This year marks the centenary of Wood and Stone which was first published in America by G. Arnold Shaw in November 1915 and in the UK by Heinemann in February 1917. Wood and Stone was reprinted by the Village Press in 1974 and by Faber in 2008. Wood and Stone can also be found on-line at the Internet Archive. Chris Thomas will lead a discussion of Wood and Stone in its original location and setting. The venue for the meeting is The Kings Arms located opposite St Catherine’s church. The village of Nevilton, in Wood and Stone, with its twin hills, is of course recognisably Montacute. The invented names of local places in the novel such as Leo’s Hill, Badger’s Bottom, Root Thatch Lane and Dead Man’s Lane, are clearly based on the real places JCP knew so well. JCP evokes with intense memory recall the place of his childhood and youth, its fields, lanes and orchards: “What enchantments were all around him”, says the author, “What memories! What dumb voices.” But he also knew its suffocating claustrophobia: “English vicarages are dreadful places”, he says. Wood and Stone was written during the summer of 1915 in Burpham. Apparently, according to JCP, it was his wife, Margaret, who suggested the title. She must have read the novel in manuscript and perhaps she was inspired by the passage about wood against stone, tears weeping into stone and men transformed into the elements. The book was very popular with its first readers although the reviewers on both sides of the Atlantic were divided about its qualities. Arnold Shaw, cranking up his publicity machine, ranked it alongside Dostovesky. One of the first detractors of the novel was Louis Wilkinson who lambasted it in Blasphemy and Religion (1916), and compared it unfavourably to TFP’s Soliloquy of a Hermit which he considered a work of art. JCP himself seems to have been dissatisfied with the book, and looking back called it “a silly novel”. A useful place to start a discussion of Wood and Stone is JCP’s lofty Preface, which introduces the grandiose theme of the struggle between power and love and tyranny and freedom, and includes references to Nietzsche, cosmic chaos, the “imaginative mirror of art”, the secret of the universe, a critique of the modern novel and a tribute to Thomas Hardy and his adherence to “the old ample ironic way” which JCP clearly also wants to adopt. There is hardly any plot in Wood and Stone. JCP’s intention seems to be to try and capture a sense of the panorama of life and the effect of the spirit of a particular place on the lives of his characters. Wood and Stone prefigures the great novels of his maturity, he demonstrates psychological insight into the inner world of his people, the characters have distinctive Powysian names such as Mr Wone, Mr Quincunx, Witch-Bessie, and Mrs Wotnot, the language and imagery have what we now recognise to be characteristic Powysian features, there is a powerful sense of umbrageous plenitude, of the “indolent luxuriousness” and “leafy exuberance” of nature. The novel is notable for its wealth of classical allusions (sometimes he hardly seem to advanced beyond the poem To Montacute in Odes and Other Poems, 1896), as well as for JCP’s ability to evoke effects of light and colour, the changing seasons, and his ability to recreate the minute particulars of things such as “oozy stalks”, and “moist adhesive tendrils”. We are made to experience the breathing of the earth itself as if everything is alive. Yet there is also a sense of the dark downward pull of the earth suggesting a sinister and unpleasant atmosphere. This kind of writing reaches its apogee in chapters IX, X, and XII. Because Wood and Stone stands at the beginning of JCP’s career as a published novelist this makes it very well worth our study and attention. Our discussion will also consider Wood and Stone in the context of other contemporary novels.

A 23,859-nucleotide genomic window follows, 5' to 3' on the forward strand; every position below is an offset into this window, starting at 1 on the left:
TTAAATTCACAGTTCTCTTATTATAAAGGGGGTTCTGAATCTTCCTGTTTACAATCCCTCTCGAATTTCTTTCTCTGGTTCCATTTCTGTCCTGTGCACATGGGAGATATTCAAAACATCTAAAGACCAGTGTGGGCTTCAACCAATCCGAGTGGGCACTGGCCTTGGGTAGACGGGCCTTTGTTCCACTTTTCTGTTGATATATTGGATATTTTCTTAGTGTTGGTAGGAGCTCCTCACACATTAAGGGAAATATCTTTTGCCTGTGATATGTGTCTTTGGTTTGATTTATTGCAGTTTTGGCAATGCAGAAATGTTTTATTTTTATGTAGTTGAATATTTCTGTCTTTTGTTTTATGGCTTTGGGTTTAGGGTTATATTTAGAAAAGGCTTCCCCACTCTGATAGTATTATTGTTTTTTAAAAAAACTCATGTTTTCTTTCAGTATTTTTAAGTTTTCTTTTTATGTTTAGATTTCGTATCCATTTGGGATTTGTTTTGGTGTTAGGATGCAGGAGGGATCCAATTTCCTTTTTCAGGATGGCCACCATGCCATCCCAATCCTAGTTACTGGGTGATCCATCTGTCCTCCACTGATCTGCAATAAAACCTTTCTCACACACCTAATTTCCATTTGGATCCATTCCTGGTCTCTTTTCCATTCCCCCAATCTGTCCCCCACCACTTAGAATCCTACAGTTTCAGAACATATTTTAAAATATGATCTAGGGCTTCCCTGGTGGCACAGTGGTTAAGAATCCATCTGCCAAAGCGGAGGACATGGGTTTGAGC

For helpful background reading to Wood and Stone see articles by W J Keith in Powys Notes, Winter 1998, Paul Roberts in the Powys Journal, vol. IX, 1999, Arjen Mulder, in the Powys Journal, vol. XIX, 2009, Penny Smith in the Powys Review, No.11,1982/1983 and by Margaret Moran in the Powys Review, No.17, 1985. In the afternoon members may wish to explore Montacute and visit places mentioned in the novel such as St Catherine’s church and churchyard, the Priory Farm, take a tour of Montacute House, gardens and the parklands or walk to Montacute Hill and the “thyrsus” shaped tower or walk to Ham Hill Country Park (Leo’s Hill) from where there are fine views of the surrounding countryside.